Client feedback


PSIT was chosen because of their knowledge of the subject and awareness of our particular schemes.
George Batho ,
Trustee, Lansing Linde
​Ian has added more value than we thought he would at the start… which shows it pays to go with someone who is doing the job of a professional trustee as their bread and butter.
Katherine Breading,
Tyser
​Their pragmatic approach helps with quick and easy decision making. Another approach might have made things more difficult.
Mark Assinder,
Bouygues
So much more proactive than the previous company. On the ball - thinking in advance of things needing doing - very proactive.
Paul Rudd ,
Chairman of Trustees, Express Newspaper
They deliver above expectation when the scheme has a particular challenge.
Ian Edwards,
Comet
​They are very proactive and full of new ideas, they've brought better scheduling and better minute sets.
Paul Rudd,
Express Newspapers

Climate aware investing – time to change?

When I first became a pension trustee over 20 years ago, I was taught that trustees should almost exclusively invest for financial return rather than for moral reasons. For me, that has never felt entirely comfortable.

This ‘generally accepted’ approach came off the back of the Cowan v Scargill case in 1984, where the judgment said ‘the best interests of the beneficiaries are normally their best financial interests’. That was the same year Robert Maxwell bought the Daily Mirror… now that is a lifetime ago!

Turning a blind eye

It’s easy to judge with hindsight but, for many advisers and investment managers, the outcome of this case has been read as a signal to invest for return at all costs – often turning a blind eye to the long term impact of such investments. It’s a diet we all swallowed.

For the first time in the 20 odd years I have been a pension trustee, I feel we are at a tipping point against this view. I’m not alone either.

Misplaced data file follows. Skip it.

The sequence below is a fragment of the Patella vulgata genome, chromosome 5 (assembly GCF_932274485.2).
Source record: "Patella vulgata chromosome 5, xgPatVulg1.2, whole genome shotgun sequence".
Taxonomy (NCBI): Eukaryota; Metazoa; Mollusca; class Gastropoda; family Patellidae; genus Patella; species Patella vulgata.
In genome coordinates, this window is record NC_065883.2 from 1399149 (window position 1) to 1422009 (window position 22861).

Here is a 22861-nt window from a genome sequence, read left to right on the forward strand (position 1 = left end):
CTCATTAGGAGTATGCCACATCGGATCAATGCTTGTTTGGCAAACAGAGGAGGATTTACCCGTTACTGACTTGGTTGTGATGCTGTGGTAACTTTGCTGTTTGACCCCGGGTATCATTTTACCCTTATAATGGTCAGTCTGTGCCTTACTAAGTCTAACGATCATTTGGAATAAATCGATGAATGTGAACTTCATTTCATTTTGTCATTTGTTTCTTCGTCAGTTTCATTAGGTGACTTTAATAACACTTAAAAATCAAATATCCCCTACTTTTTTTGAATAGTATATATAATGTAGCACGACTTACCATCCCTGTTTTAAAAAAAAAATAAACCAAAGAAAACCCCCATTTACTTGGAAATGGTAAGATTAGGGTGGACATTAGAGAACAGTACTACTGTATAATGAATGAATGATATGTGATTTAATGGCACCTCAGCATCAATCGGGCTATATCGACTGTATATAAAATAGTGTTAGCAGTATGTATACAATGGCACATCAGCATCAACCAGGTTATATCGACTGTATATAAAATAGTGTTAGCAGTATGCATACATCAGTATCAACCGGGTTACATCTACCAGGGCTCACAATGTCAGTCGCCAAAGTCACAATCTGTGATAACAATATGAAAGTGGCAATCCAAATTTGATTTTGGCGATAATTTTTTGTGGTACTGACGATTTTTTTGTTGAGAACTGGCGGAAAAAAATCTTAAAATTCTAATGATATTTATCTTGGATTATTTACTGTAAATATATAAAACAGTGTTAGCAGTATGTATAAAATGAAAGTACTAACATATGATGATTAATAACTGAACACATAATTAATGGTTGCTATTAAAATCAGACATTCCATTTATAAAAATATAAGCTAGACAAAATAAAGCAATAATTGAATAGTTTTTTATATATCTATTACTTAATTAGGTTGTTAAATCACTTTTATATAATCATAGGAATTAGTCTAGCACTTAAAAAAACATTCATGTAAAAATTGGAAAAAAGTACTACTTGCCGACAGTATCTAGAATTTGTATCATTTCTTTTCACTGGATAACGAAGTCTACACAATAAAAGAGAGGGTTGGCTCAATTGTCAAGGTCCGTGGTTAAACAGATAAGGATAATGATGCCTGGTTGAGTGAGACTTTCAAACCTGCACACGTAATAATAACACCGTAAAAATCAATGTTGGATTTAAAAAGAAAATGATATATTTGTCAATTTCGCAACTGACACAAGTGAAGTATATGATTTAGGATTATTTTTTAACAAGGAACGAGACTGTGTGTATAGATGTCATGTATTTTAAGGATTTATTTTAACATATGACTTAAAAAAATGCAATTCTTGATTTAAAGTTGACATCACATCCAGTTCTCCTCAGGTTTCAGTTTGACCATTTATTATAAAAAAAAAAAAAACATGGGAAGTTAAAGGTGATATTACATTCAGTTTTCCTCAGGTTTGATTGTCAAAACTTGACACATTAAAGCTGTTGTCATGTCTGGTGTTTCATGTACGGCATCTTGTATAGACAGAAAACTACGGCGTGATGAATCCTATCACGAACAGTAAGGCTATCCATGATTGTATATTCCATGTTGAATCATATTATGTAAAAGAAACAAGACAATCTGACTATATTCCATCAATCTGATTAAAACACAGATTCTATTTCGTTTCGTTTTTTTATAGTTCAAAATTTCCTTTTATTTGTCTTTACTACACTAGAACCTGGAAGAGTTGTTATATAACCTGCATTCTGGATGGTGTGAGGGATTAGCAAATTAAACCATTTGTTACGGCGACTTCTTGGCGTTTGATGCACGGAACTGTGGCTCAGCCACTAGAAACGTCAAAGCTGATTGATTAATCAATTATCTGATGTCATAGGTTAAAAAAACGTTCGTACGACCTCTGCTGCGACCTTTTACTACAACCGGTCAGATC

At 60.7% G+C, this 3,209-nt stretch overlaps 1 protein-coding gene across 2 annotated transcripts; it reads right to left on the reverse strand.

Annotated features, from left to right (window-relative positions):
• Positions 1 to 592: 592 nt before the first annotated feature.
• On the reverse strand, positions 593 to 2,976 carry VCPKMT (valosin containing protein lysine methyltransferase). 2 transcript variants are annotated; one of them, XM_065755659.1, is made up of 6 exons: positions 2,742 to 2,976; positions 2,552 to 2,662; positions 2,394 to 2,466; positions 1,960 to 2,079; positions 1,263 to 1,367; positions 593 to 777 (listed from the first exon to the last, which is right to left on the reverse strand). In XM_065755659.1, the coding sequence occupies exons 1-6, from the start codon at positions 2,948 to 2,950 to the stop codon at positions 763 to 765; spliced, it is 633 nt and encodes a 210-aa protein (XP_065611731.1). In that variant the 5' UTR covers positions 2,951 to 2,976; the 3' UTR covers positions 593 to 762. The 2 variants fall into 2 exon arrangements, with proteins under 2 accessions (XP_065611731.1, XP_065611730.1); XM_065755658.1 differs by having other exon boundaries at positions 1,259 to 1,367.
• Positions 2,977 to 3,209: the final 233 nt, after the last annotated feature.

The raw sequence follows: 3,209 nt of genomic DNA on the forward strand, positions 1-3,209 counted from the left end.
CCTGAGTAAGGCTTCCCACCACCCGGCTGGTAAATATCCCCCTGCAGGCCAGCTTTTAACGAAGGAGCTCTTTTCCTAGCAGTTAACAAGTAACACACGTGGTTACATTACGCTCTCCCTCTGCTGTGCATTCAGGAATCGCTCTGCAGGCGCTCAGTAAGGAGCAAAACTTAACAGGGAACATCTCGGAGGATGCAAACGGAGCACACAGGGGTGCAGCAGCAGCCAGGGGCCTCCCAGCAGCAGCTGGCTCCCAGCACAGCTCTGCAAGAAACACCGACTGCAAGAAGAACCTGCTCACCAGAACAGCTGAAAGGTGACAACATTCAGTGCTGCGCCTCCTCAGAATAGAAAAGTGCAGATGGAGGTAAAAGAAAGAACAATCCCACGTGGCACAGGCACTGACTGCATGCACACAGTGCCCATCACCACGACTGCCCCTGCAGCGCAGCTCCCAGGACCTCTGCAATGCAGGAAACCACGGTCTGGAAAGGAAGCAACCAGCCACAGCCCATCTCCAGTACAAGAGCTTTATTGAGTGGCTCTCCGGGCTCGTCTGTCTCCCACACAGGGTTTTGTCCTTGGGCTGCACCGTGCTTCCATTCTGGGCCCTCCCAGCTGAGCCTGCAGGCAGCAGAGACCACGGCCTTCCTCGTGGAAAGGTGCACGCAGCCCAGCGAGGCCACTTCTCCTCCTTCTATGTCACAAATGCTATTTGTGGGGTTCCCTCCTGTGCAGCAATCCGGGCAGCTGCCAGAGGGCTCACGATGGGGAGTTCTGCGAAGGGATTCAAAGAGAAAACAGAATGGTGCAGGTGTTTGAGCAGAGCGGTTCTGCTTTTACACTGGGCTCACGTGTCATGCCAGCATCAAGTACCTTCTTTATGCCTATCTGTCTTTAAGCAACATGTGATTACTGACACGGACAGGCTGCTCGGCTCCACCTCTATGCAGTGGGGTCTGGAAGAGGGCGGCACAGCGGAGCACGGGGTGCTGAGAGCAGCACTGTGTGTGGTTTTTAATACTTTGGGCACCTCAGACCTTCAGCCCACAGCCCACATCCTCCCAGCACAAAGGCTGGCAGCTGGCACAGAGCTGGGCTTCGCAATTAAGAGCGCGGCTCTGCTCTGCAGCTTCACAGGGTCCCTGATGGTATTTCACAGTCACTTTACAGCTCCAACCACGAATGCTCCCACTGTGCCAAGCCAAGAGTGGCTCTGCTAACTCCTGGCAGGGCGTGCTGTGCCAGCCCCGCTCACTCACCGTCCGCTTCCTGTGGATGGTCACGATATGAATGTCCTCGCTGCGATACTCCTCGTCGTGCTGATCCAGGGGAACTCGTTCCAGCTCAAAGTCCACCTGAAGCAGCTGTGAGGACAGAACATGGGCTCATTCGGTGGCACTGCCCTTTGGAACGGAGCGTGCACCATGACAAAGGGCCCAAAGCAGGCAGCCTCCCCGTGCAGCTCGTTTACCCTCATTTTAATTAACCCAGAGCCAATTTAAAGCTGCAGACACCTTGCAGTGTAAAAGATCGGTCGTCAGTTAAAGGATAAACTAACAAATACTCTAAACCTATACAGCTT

The Institute & Faculty of Actuaries (IFoA) has just issued a warning about climate change financial risks , including resource and environment guidance for pensions actuaries.

Now, actuaries aren't really renowned for being either pink and fluffy or a bunch of sandal wearing ‘radicals’… and for me this is not a eureka moment or a mid-life crisis. It simply makes sense.

Think of the future

Whether climate change is man-made or a natural event, I am not here to debate. It is, however, happening (sorry, Mr Trump, it really is). We either sit and watch the house burn down while we debate who started the fire, or try and limit any damage done.

Thankfully, we are seeing investment managers and pension trustees get to grips with this change of focus. I guess the journey began when the Law Commission’s 2014 fiduciary duties report suggested trustees should take wider factors (including environmental and social) into consideration, but it feels we’re moving up a couple of gears now.

Changing this is up to you

Trustees and scheme sponsors hold the key to influencing how pension funds are invested and used – both in the short term and long term. Exclusion is a blunt tool when investing - it is best we do what we can to influence the ‘norm’ and have an eye to the long term.

So, the next time you are at a pension trustee meeting, maybe pause for a minute and consider whether the investment decisions we are taking now will look ‘appropriate’ in 20, 40, 60 years’ time. The world is changing faster than many of us realise - will your children or grandchildren think you made the right decisions when they look back from the future?

 

 

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